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Title: Quenching and Partitioning Process Development to Replace Hot Stamping of High Strength Automotive Steel

Abstract

The present project investigated Quenching and Partitioning (Q&P) to process cold rolled steels to develop high strength sheet steels that exhibit superior ductility compared to available grades with the intent to allow forming of high strength parts at room temperature to provide an alternative to hot stamping of parts. Hot stamping of boron alloyed steel is the current technology to manufacture thinner gauge sections in automotive structures to guarantee anti-intrusion during collisions whilst improving fuel efficiency by decreasing vehicle weight. Hot stamping involves reheating steel to 900 °C or higher followed by deformation and quenching in the die to produce ultra-high strength materials. Hot stamping requires significant energy to reheat the steel and is less productive than traditional room temperature stamping operations. Stamping at elevated temperature was developed due to the lack of available steels with strength levels of interest possessing sufficient ductility enabling traditional room temperature forming. This process is seeing growing demand within the automotive industry and, given the reheating step in this operation, increased energy consumption during part manufacturing results. The present research program focused on the development of steel grades via Q&P processing that exhibit high strength and formability enabling room temperature forming to replace hotmore » stamping. The main project objective consisted of developing sheet steels exhibiting minimum ultimate tensile strength levels of 1200 MPa in combination with minimum tensile elongation levels of 15 pct using Q&P processing through judicious alloy design and heat treating parameter definition. In addition, detailed microstructural characterization and study of properties, processing and microstructure interrelationships were pursued to develop strategies to further enhance tensile properties. In order to accomplish these objectives, alloy design was conducted towards achieving the target properties. Twelve alloys were designed and laboratory produced involving melting, alloying, casting, hot rolling, and cold rolling to obtain sheet steels of approximately 1 mm thickness. Q&P processing of the samples was then conducted. Target properties were achieved and substantially exceeded demonstrating success in the developed and employed alloy design approaches. The best combinations of tensile properties were found at approximately 1550 MPa with a total elongation in excess of 20 pct clearly showing the potential for replacement of hot stamping to produce advanced high strength steels.« less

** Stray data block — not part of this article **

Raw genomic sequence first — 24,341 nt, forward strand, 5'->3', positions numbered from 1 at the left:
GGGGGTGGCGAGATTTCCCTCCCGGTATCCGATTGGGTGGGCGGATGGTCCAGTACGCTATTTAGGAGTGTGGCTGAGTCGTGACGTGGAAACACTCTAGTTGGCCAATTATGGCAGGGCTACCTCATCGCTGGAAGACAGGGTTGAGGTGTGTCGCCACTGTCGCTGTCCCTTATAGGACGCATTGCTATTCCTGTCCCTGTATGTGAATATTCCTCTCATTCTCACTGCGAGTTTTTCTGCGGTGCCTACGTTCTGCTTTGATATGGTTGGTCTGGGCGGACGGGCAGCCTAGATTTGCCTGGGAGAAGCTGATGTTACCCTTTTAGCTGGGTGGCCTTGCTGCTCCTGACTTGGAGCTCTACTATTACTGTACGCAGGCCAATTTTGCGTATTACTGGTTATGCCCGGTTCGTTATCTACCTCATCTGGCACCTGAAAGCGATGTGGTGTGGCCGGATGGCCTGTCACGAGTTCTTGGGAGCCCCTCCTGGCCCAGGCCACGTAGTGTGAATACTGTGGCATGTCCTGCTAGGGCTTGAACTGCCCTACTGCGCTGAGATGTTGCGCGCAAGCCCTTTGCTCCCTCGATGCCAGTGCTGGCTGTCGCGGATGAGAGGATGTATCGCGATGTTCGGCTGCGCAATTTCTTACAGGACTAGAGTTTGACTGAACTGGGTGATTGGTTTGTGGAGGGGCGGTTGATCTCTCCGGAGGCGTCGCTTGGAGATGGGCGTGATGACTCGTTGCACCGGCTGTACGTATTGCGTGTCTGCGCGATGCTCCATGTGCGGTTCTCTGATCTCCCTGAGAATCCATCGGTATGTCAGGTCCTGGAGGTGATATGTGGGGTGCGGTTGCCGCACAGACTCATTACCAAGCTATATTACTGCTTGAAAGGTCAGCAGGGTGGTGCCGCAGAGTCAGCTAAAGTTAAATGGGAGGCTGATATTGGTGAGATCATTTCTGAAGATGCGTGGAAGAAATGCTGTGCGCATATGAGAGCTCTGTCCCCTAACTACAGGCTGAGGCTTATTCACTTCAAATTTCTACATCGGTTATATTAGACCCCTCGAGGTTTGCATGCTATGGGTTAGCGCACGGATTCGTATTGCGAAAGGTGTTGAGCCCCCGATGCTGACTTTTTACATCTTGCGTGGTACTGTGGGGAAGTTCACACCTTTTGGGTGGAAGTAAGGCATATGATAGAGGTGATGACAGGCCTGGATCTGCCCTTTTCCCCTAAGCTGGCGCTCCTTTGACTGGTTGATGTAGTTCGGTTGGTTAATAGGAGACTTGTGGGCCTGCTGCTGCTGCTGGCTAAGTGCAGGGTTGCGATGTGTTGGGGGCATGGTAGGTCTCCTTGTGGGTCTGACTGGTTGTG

Authors:
 [1]
  1. Colorado School of Mines, Golden, CO (United States)
Publication Date:
Research Org.:
Colorado School of Mines, Golden, CO (United States)
Sponsoring Org.:
USDOE Office of Energy Efficiency and Renewable Energy (EERE), Advanced Manufacturing Office (EE-5A)
OSTI Identifier:
1419775
Report Number(s):
DOE-Mines-0005765
DOE Contract Number:
EE0005765
Resource Type:
Technical Report
Country of Publication:
United States
Language:
English
Subject:
36 MATERIALS SCIENCE

Citation Formats

De Moor, Emmanuel. Quenching and Partitioning Process Development to Replace Hot Stamping of High Strength Automotive Steel. United States: N. p., 2018. Web.